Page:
Global technology company Moser Baer India Limited has been awarded a contract to develop, in Chandrapur in Maharashtra, one of the biggest indigenous solar power projects in India.
Moser Baer India has won the engineering procurement construction (EPC) contract for the 1-megawatt solar project by Mahagenco, a power generation company owned by the government of Maharashtra.
Moser Baer was awarded the contract based on a global tender, in which 20 companies took part.
According to a press release from Moser Baer India, the project will be commissioned in consortium with SunEnergy GMBH, a specialised photovoltaic (PV) systems company headquartered in Germany.
SunEnergy GMBH has over 10 years of experience in commissioning large solar-power projects.
Moser Baer Photovoltaic and PV Technologies India, which are engaged in producing photovoltaic solar cells and plants, are the subordinates of Moser Baer India.
The planned solar-power farm at Chandrapur would be one of the biggest of such projects anywhere in the world using amorphous silicon (or, thin film) photovoltaic technology.
Included in the terms of agreement in the contract are commissioning of the solar-power project by January 2010 as well as its maintenance thereafter.
In the press release, Rajiv Arya, chief executive officer of Moser Baer’s photovoltaic business, said that the proposed plant to be set up at Chandrapur would “showcase the company’s EPC as also project its development capabilities.”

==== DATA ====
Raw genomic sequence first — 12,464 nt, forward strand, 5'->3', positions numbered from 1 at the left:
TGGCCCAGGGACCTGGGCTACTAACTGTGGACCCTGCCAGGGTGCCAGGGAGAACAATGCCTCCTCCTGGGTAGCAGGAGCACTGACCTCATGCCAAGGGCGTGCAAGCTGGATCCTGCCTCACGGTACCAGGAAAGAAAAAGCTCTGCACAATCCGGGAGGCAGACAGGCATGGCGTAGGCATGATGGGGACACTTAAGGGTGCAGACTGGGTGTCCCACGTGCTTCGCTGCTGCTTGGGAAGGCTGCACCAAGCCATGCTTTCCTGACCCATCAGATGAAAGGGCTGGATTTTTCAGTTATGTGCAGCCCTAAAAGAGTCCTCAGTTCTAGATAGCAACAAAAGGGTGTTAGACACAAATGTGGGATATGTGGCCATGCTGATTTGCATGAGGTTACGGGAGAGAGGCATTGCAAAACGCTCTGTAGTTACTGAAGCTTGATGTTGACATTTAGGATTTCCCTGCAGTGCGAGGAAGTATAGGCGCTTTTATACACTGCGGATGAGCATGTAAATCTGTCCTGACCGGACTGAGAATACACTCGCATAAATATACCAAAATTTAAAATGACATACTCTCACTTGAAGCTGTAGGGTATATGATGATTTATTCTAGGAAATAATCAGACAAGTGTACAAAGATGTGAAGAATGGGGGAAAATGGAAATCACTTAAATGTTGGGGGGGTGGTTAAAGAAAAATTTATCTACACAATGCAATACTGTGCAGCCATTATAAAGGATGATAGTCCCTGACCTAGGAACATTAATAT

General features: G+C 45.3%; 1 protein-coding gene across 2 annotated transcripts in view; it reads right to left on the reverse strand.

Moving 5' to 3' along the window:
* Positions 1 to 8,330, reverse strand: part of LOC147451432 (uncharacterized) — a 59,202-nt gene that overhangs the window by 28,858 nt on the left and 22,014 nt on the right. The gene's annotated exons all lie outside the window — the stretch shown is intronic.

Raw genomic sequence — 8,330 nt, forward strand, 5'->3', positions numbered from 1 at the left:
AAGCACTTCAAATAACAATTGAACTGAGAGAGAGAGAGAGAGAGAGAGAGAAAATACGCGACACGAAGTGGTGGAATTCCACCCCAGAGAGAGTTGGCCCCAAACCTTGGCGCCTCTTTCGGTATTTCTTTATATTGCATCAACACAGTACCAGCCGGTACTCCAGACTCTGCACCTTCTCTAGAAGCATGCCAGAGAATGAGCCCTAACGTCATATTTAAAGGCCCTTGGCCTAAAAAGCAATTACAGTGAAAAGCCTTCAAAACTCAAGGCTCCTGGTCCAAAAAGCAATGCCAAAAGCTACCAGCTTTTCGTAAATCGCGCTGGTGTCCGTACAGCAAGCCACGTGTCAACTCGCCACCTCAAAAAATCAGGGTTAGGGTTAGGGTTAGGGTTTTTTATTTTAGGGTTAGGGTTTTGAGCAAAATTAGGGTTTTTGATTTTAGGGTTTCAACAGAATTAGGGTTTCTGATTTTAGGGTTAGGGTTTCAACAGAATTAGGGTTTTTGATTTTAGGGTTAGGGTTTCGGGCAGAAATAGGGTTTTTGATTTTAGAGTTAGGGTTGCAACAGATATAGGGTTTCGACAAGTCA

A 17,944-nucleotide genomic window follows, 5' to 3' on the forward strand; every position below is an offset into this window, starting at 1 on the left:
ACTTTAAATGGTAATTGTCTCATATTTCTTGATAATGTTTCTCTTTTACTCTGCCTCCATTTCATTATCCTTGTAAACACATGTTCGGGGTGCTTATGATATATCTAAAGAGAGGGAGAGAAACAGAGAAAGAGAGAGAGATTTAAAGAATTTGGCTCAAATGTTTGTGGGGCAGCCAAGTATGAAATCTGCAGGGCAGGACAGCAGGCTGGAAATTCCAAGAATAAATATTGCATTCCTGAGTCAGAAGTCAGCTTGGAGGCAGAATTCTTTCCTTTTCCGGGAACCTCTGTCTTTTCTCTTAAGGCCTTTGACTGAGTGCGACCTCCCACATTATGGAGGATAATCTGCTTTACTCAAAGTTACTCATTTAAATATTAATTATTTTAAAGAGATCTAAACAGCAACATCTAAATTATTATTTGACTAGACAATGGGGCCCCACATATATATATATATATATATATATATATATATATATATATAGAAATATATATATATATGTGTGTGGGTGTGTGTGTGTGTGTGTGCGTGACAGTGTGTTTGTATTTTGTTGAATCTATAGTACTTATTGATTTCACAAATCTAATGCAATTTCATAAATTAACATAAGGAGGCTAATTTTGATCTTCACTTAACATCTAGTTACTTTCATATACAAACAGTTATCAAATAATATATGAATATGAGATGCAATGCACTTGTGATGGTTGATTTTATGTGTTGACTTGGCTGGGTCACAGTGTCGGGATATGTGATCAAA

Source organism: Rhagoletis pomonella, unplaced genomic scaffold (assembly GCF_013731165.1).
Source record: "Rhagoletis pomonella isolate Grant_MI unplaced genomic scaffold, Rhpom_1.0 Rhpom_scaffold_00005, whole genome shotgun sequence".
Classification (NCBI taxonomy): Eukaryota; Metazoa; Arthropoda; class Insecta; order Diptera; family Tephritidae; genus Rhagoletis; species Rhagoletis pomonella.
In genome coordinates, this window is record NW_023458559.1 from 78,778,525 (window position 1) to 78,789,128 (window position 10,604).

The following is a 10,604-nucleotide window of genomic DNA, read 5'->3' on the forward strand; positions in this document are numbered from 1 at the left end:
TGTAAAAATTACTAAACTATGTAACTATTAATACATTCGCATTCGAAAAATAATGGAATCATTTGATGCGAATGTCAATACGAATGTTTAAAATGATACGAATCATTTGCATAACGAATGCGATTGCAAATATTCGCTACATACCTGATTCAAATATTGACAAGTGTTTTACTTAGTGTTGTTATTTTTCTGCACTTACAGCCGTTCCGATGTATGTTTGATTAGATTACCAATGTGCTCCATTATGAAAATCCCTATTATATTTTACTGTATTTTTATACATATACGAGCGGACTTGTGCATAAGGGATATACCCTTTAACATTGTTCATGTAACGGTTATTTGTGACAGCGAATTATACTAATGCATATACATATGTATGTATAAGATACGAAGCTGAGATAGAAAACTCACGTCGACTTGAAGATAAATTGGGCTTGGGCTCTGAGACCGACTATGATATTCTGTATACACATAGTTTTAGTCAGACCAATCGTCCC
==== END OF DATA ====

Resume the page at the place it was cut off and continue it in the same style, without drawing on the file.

Meanwhile, in another “green” development, the government of Gujarat has approved 34 solar-power projects at an investment of Rs 12,000 crore (Rs 120 billion, or $2.4 billion) over the next some years.
According to an official of the state government-managed Gujarat Energy Development Agency (GEDA), the planned solar-power projects would help Gujarat rank first in India vis-à-vis clean energy.
The 34 projects are expected to add 716 megawatts of power to Gujarat’s electricity grid – making for 2%-3% of the state’s total power requirement.
The 34 solar-power plants, the official explained, would generate a total of 1,250 million units of eco-friendly electricity each year, resulting in doing away with the use of as much as 875,000 tonnes of coal and emission of 1.25 million tonnes of carbon dioxide annually.
Carbon dioxide is the greenhouse-gas that has been mainly blamed for climate change, and climate change is already hitting agricultural production, causing more droughts, storms and floods, as well as raising the sea level hazardously.
It may be noted that India is one of the nations that has been hit badly by the ill-effects of climate change.
According to the latest annual Economic Survey, India is spending 2.6% of its gross domestic product (GDP) – which comes to about $1.2 trillion – to tackle the effects of climate change.
And, the National Action Plan on Climate Change has identified solar power as the main alternative means to produce clean electricity since thermal power plants that use coal are the biggest source of carbon dioxide emissions worldwide.